Some Gazans strive to study as war shatters education system

Pupils in Gaza, sitting cross-legged on the sand, take classes in a tent near Khan Younis. Two sisters connect online to a West Bank school from Cairo, while a professor in Germany assists Palestinian students in linking up with European universities.

Following the closure, damage, or destruction of their educational institutions during more than seven months of war, Gazans, both within and outside the territory, are making efforts to resume their education.

“We are receiving students, and a very large number are still waiting,” said Asmaa al-Astal, a volunteer teacher at the tent school near the coast in al-Mawasi, which opened in late April.

Rather than allowing children to lose a whole year of schooling as they hide from Israeli bombardments, “we will be with them, we will bring them here, and we will teach them,” she said.

Gazans fear that the conflict between Israel and Hamas will inflict long-term damage on their education system, a source of hope and pride in the enclave that they believe will outlast the fighting.

Gaza and the occupied West Bank boast high literacy rates internationally, but Israel’s blockade of the coastal Palestinian enclave and repeated conflicts have rendered the education system fragile and under-resourced.

Since the war began on Oct. 7, schools have been bombed or converted into shelters for displaced people, leaving Gaza’s estimated 625,000 school-aged children unable to attend classes.

All 12 of Gaza’s higher education institutions have been destroyed or damaged, leaving nearly 90,000 students stranded. More than 350 teachers and academics have been killed, according to Palestinian official data.

“We lost friends, doctors, teaching assistants, professors, and so many things in this war,” said Israa Azoum, a fourth-year medical student at Gaza City’s Al Azhar University.

Azoum is volunteering at Al Aqsa Hospital in Deir al-Balah to help the overstretched staff cope with waves of patients.

“I never feel tired because this is what I love doing. I love medicine, I love working as a doctor, and I don’t want to forget what I have learned,” she said.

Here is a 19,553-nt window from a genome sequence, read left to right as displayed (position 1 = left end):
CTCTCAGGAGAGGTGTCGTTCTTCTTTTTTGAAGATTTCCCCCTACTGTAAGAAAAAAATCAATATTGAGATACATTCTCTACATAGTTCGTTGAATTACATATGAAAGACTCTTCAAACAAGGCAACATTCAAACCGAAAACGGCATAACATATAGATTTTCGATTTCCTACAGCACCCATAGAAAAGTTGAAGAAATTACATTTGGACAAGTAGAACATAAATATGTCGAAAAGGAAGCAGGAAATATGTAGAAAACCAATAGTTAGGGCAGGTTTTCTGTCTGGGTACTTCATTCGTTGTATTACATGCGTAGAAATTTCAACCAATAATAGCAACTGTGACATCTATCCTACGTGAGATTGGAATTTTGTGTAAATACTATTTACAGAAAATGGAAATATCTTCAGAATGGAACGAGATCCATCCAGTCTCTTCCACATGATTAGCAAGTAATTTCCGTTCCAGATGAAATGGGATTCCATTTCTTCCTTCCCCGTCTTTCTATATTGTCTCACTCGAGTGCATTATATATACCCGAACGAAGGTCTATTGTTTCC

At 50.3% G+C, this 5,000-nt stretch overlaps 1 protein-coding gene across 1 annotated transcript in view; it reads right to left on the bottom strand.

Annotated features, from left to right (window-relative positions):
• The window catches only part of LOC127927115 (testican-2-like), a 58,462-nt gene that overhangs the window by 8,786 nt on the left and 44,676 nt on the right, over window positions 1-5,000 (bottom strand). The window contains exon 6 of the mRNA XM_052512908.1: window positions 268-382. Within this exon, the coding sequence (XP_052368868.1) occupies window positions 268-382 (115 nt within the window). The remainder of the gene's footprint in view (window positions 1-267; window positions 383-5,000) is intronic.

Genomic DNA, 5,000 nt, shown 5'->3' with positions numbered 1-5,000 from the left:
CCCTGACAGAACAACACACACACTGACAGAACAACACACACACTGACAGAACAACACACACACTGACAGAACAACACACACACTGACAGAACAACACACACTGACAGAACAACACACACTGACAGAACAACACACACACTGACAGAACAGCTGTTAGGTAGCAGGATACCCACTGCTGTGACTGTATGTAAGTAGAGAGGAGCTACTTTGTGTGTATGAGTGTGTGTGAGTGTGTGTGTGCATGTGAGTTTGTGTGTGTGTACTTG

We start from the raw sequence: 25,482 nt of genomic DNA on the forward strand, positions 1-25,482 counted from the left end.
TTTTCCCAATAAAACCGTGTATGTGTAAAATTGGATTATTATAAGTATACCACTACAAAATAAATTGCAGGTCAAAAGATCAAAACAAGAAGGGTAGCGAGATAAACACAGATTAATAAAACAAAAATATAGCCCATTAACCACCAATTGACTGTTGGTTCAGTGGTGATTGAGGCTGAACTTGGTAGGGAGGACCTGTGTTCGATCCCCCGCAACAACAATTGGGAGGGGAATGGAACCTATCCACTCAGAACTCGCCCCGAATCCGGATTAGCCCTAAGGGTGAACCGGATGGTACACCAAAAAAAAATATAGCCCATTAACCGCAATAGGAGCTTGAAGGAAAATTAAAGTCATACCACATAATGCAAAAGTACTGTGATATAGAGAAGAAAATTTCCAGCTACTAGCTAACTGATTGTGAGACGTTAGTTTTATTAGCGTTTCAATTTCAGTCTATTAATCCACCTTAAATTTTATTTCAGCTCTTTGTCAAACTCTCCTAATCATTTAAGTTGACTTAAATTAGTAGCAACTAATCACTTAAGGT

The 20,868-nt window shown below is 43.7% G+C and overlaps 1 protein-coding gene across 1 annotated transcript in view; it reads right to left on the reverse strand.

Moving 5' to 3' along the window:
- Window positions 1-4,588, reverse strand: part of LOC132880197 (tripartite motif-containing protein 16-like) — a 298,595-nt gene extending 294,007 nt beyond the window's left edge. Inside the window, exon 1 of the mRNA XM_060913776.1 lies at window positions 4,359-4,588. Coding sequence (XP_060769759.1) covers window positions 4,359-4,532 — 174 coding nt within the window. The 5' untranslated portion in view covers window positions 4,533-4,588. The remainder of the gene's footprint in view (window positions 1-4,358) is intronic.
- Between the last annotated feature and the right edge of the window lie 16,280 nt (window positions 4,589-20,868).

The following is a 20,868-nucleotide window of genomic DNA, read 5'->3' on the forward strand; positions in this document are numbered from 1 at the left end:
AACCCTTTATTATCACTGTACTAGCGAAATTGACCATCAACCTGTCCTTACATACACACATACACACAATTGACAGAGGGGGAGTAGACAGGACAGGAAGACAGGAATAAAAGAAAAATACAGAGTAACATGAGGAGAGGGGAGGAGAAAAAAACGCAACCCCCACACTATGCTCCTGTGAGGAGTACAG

Fahid Al-Hadad, head of Al Aqsa’s emergency department and a lecturer at the Faculty of Medicine at the Islamic University of Gaza, said he hopes to resume teaching despite losing books and papers accumulated over more than a decade when his home in Gaza City was destroyed.

Online instruction, complicated by weak internet, could at least allow students to complete their degrees, he said. The buildings of the Islamic University of Gaza and Al Azhar University stand badly damaged and abandoned on neighboring sites in Gaza City.

“We are ready to give lessons in any way, but much better inside Gaza than outside. Remember, we are doctors and we are working,” Hadad said.

Tens of thousands of Gazans who crossed into Egypt also face challenges. Though living in relative safety, they lack the documents required to enroll their children in schools, so some have signed up for remote learning offered from the West Bank, where Palestinians have limited self-rule under Israeli military occupation.

The Palestinian embassy in Cairo is planning to supervise end-of-year exams for 800 high school students.

In southern Gaza, where more than a million people were displaced, the UN children’s agency UNICEF is organizing recreational activities like singing and dancing along with some basic learning. It plans to create 50 tents where 6,000 children will be able to take classes in three daily shifts.

The UN estimates that 72.5% of schools in Gaza will need full reconstruction or major rehabilitation.